simulated sea-ice extent reaches present-day values (4.6 million km2) in September and March compared to when the sea-ice extent reached nearly ice-free conditions (less than 1.0 million km2) near the end of the 21st century (see Figure 4.16). When sea-ice extent reaches present-day observed values in March much of the central Arctic is covered by sea ice less than 2.5 m thick. By the end of the century this sea ice is less than 2.0 m thick. In September over the same period sea ice moves from being less than 1.2 m thick to nearly ice-free conditions.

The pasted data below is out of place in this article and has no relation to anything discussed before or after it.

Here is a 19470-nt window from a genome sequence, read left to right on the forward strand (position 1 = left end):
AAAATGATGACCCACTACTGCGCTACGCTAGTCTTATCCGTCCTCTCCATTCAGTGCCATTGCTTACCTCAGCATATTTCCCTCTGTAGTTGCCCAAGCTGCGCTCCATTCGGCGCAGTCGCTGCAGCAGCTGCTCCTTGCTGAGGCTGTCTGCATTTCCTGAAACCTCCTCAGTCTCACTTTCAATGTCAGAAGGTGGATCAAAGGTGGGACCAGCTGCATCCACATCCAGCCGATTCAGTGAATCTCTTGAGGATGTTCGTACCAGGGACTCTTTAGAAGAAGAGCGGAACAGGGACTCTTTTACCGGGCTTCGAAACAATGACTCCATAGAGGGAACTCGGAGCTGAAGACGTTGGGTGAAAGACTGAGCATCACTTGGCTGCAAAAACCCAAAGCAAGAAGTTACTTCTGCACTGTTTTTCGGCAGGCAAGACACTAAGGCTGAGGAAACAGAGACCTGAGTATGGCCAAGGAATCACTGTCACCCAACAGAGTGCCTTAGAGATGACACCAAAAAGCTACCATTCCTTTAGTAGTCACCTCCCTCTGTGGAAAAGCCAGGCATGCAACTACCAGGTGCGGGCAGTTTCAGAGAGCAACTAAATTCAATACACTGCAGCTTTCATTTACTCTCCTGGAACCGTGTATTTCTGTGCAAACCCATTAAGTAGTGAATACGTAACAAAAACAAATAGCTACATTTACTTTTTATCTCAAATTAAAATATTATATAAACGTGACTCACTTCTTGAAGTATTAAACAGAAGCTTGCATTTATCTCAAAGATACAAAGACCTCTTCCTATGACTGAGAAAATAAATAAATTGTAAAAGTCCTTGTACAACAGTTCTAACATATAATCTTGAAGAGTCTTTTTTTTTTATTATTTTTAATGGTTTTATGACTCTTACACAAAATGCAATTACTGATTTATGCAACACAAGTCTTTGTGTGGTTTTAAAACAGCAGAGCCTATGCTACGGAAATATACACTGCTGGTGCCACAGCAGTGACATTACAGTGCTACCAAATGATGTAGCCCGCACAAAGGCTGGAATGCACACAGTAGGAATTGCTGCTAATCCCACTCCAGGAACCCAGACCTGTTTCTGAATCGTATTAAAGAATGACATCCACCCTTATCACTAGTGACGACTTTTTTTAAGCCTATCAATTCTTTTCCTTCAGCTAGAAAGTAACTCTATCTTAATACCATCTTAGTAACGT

The mechanisms involved in reducing sea-ice cover are all positively correlated with temperature increase, giving rise to a linear relationship between annual Arctic sea-ice area reduction and global-averaged surface air temperature. According to one set of estimates, if GHG emissions continue to increase, corresponding temperature increases of 1ºC, 2ºC, 3ºC, and 4ºC are associated with Arctic sea-ice area reductions of 13%, 25%, 36% and 50% respectively (e.g., Gregory et al., 2002: Figure 4). Greater reductions are expected for summer compared to winter. For summer these values are on the order of 24% per degree warming resulting in an ice-free summer